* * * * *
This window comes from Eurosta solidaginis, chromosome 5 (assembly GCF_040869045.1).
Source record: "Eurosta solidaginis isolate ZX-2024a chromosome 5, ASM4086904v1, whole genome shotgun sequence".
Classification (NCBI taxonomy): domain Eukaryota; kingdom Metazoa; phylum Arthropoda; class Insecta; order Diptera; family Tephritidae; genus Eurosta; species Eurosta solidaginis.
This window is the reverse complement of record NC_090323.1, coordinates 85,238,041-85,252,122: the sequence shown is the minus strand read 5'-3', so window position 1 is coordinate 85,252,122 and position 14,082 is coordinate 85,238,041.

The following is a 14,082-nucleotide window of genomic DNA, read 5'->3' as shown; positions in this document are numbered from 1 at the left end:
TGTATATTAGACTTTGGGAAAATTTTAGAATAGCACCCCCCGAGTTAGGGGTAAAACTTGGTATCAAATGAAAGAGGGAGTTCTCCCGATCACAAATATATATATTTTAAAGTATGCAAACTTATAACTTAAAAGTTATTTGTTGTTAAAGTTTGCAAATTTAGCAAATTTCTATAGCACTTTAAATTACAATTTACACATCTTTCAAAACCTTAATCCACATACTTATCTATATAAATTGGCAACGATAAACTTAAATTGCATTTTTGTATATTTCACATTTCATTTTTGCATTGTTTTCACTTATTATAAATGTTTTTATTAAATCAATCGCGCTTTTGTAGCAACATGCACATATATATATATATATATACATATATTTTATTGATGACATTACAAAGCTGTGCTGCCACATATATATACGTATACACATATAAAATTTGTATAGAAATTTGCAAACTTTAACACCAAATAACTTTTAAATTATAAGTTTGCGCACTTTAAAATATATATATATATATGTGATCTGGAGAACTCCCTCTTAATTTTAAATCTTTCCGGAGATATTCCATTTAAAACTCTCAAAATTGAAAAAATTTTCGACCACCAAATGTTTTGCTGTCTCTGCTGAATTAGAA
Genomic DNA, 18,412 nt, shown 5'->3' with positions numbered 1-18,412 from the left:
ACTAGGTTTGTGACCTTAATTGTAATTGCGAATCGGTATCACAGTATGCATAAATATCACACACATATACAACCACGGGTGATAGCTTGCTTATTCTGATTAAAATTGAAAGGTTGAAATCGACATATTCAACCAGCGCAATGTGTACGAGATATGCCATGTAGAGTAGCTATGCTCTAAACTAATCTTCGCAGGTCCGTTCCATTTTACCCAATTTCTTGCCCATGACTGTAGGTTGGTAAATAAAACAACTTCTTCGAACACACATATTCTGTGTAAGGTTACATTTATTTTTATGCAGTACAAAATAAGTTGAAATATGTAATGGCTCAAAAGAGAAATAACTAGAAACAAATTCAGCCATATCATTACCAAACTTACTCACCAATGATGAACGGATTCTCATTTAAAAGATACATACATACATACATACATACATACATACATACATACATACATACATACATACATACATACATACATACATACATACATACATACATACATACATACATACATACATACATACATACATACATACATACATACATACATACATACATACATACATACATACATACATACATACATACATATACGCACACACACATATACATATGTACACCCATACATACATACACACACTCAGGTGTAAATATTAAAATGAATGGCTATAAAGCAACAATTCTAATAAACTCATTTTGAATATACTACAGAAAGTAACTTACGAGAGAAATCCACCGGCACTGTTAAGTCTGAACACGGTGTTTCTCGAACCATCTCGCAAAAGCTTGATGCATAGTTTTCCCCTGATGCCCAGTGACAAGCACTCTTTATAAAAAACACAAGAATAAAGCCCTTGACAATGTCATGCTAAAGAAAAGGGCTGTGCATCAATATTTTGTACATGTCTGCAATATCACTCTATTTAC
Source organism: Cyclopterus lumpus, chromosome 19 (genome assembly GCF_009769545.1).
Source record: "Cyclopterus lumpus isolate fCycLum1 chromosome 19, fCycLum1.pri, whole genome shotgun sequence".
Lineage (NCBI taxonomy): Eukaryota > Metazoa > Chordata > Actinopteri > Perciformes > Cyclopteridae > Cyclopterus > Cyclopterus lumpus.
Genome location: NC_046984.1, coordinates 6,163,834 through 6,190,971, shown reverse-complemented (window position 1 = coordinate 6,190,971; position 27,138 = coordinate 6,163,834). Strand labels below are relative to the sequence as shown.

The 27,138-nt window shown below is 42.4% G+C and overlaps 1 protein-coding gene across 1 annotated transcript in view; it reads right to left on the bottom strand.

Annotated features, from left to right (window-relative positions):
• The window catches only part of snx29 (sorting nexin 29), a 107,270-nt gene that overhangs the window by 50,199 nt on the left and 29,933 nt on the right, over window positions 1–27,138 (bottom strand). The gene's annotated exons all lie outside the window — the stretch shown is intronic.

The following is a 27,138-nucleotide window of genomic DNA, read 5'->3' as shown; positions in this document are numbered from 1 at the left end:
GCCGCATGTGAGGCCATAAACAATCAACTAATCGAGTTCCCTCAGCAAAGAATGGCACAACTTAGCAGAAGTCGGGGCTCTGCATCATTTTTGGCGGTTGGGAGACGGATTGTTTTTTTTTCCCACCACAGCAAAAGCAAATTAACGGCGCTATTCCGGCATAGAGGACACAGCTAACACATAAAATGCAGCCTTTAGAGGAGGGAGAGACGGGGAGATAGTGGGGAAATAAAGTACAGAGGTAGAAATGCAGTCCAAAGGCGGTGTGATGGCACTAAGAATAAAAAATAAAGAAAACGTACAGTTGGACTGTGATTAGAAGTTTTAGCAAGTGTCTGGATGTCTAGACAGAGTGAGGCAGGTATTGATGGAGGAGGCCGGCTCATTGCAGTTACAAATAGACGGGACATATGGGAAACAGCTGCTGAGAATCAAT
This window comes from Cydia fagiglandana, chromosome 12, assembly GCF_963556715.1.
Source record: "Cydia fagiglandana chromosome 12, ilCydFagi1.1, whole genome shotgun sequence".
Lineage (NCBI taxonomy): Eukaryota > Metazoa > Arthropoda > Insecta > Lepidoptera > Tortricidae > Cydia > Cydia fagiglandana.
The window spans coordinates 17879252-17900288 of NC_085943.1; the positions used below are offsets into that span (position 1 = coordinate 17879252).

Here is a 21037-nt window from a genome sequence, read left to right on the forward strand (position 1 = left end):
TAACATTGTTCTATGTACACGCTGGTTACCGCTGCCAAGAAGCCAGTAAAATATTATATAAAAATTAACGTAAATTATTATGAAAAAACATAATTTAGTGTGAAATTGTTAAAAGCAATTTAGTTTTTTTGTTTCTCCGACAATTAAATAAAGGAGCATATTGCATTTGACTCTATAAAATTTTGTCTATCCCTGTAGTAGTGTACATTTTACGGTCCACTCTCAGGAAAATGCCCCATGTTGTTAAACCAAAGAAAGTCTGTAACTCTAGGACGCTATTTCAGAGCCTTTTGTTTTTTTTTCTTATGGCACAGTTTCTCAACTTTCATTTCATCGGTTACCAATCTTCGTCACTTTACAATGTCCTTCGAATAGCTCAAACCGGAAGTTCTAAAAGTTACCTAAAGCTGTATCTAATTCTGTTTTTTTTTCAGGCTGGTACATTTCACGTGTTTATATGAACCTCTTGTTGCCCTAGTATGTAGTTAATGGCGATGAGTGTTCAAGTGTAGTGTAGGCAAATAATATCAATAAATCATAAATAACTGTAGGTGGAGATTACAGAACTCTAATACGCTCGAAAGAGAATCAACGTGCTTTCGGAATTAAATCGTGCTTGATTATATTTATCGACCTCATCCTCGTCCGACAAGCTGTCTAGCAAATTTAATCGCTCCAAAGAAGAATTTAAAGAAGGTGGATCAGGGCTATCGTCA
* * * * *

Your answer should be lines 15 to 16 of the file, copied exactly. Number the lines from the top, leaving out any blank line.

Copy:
• The window catches only part of snx29 (sorting nexin 29), a 107,270-nt gene that overhangs the window by 50,199 nt on the left and 29,933 nt on the right, over window positions 1–27,138 (bottom strand). The gene's annotated exons all lie outside the window — the stretch shown is intronic.

The following is a 27,138-nucleotide window of genomic DNA, read 5'->3' as shown; positions in this document are numbered from 1 at the left end: